He grabbed my hand and held it up against the wall, looking at me with an odd intensity. I felt the rough texture of the limestone, the softness of some moss, the shallow indent of what had been laboriously carved into the sedimentary rock thousands of years ago. Then I remembered my own youth. The humming. But putting my hand on that rock wall, I didn’t feel anything.

“You’re talking about the buzzing, aren’t you?” I asked.

He smiled, glad I knew what he was talking about. “Not buzzing. It’s not totally something you hear. And it’s not vibrating, something you can just feel. It’s a combination of both. Or neither. Or something else completely. It’s so slight and elusive… I wasn’t sure it was even there. But you know what I’m talking about. I’m not crazy.”

That’s what he said to me that day. Once more I listened to the rock with my hand, but what I had experienced in my younger years was no longer there.

Instead, I told my grandson of my own experiences with those petroglyphs. But I had had children coming and a life to live. I had obligations. Several members of my family had pointed out to me that I had spent way too much time on this stupid island with nothing to show for it. My grandson was glad to find out he wasn’t crazy. I was pretty happy to find out I wasn’t either.

“Wonder what it is,” he said.

 “Maybe it’s an underground river or something,” I suggested, not very convincingly.

As we ate our lunch, his attention kept returning to the wall of images. After some prodding, Duane shared with me more of his thoughts regarding those petroglyphs. It seemed my wayward and unfocused grandson had been studying them pretty deeply. He’d noticed that they were arranged in some sort of pattern. He wasn’t sure what the pattern was or meant, but he said if you sat there long enough and let the glyphs tell you their own story their own way, you could almost make it out, like a whisper in the wind. Those were his words. He said you couldn’t help but notice after a while that there was a sort of order to all the things carved into that wall. Like it was the Earth telling us a story, he said. Or more accurately, he added, like it was a song waiting to be sung.

“What if,” he said, his voice cracking with growing excitement, “the petroglyphs are like that set of lines musicians write, and each of the images is a note?”

Duane pulled out his guitar and played me a couple bars of music. And then he played them again, with the odd wrong note inserted where a right note had been. The song didn’t work. The magic was lost. That’s what the wall reminded him of—a pattern of pictures. Some of the carvings had been added over the years, but the wrong image in the wrong place. But a lot of them were in the right place. He thought that’s what was causing the buzzing or humming or whatever it was.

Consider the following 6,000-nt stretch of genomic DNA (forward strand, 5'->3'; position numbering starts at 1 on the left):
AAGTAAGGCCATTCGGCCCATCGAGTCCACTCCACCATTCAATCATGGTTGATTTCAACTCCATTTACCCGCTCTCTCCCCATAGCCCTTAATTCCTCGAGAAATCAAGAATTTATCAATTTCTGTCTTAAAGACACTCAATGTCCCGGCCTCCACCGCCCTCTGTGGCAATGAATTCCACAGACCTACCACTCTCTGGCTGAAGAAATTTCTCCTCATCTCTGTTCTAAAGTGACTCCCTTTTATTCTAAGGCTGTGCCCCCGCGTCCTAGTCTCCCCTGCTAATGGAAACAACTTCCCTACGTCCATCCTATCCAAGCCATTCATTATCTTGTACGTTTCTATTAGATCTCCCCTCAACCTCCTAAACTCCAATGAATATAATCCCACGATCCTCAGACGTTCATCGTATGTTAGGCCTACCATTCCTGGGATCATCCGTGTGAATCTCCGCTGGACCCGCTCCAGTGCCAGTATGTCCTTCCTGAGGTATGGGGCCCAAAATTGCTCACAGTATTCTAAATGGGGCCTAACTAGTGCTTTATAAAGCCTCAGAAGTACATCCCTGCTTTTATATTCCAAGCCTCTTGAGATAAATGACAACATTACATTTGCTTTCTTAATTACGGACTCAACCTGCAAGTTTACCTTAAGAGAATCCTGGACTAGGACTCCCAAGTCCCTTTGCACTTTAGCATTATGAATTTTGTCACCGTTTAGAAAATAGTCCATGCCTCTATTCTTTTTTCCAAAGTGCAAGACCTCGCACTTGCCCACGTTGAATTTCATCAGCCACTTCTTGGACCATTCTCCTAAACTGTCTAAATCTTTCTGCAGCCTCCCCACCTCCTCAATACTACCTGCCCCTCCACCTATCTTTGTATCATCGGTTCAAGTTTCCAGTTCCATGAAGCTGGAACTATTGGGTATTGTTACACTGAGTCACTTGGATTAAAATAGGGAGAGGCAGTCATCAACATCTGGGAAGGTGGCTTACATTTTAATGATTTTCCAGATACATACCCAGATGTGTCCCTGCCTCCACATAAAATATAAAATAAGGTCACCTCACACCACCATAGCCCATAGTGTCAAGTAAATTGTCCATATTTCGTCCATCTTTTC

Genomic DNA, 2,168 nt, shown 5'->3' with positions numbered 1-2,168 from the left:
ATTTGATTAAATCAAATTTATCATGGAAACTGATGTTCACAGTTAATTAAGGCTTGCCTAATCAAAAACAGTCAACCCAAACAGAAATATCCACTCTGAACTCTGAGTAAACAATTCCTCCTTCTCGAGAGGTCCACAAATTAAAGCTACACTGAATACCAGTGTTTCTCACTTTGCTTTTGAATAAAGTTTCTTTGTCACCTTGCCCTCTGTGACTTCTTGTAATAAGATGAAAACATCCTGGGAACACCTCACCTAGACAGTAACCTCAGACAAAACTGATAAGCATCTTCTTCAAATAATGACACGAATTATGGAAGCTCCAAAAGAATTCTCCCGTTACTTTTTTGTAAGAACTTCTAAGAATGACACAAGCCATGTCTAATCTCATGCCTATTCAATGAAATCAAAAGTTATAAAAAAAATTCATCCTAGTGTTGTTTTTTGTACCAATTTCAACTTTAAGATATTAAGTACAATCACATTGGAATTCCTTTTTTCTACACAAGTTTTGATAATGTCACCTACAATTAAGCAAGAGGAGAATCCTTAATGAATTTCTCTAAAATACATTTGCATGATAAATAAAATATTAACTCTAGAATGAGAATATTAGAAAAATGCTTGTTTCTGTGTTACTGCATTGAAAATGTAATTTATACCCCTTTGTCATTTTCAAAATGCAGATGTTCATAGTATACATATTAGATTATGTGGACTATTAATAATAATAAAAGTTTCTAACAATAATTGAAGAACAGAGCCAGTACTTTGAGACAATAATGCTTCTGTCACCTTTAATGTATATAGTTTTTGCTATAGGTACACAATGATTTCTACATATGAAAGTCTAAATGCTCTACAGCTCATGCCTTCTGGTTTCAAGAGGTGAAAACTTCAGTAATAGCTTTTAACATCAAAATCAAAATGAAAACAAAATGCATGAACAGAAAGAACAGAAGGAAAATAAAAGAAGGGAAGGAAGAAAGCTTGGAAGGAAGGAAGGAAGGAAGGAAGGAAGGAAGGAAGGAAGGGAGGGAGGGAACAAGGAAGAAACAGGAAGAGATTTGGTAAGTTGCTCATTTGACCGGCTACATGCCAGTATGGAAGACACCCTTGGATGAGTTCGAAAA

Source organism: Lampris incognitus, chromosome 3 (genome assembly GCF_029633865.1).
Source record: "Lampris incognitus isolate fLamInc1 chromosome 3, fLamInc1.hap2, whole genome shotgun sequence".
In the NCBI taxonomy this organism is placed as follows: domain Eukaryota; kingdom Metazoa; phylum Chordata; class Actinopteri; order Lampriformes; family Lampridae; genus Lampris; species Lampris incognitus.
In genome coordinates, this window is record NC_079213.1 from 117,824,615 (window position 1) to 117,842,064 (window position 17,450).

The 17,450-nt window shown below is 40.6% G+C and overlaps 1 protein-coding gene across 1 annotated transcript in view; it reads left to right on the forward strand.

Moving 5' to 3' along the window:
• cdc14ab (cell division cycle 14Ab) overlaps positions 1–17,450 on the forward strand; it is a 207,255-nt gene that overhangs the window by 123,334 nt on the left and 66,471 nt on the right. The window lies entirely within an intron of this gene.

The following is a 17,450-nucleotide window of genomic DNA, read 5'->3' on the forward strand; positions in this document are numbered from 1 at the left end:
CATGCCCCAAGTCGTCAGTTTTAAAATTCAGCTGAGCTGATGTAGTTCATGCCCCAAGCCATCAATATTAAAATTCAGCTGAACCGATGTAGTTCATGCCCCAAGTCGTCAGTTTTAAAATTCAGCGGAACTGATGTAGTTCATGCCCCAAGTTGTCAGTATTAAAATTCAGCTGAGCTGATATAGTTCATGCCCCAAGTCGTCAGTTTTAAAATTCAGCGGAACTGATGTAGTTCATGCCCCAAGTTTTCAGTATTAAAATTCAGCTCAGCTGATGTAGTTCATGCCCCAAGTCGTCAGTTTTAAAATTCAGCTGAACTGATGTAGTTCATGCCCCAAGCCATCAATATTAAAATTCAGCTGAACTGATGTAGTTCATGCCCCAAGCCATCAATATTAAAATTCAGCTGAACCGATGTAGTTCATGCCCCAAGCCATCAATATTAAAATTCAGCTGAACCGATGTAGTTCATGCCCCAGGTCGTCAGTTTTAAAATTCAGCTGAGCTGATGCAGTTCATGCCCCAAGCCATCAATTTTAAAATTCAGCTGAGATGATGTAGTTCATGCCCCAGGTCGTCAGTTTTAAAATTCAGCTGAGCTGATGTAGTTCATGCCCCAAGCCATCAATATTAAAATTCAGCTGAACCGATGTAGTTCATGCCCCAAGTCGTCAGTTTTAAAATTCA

By this time, I was thinking that maybe we had been wrong to put Duane on this island alone for the last two weeks. It was true I hadn’t seen him so flushed with excitement or focused on something positive in a long time. I mean, it was good that he had developed a connection with what his ancestors had done a long time ago, but I was beginning to get a little worried. I remember saying to my grandson that maybe it was time he came back to the mainland, that he’d spent enough time on Thunderbird Island. He looked at me like I had asked him to fly to the moon.

“No thanks, Poppa. I’m not done yet.”

I wasn’t sure if he was talking about his court-mandated sentence or something else. Anyway, I had inadvertently closed the door on the topic and we’d reached the end of our conversation. Duane didn’t want to talk anymore, about the petroglyphs or anything else. The wall he had spent years building, emotional brick by emotional brick, had once again risen into place. So, still a little worried, I packed up my boat and returned across the lake to the mainland, concerned about what my next trip to the island might bring. Behind me I could see him on the shore, watching my motorboat plow through the water. Then I saw him turn and walk toward the petroglyphs.

That next week was the longest of my life. I kept telling myself there was nothing to worry about. The Creator had indeed made a complex and mysterious world, but most of it was explainable. I left at dawn the following Sunday, needing to make sure my grandson was okay, a little afraid of what I might find.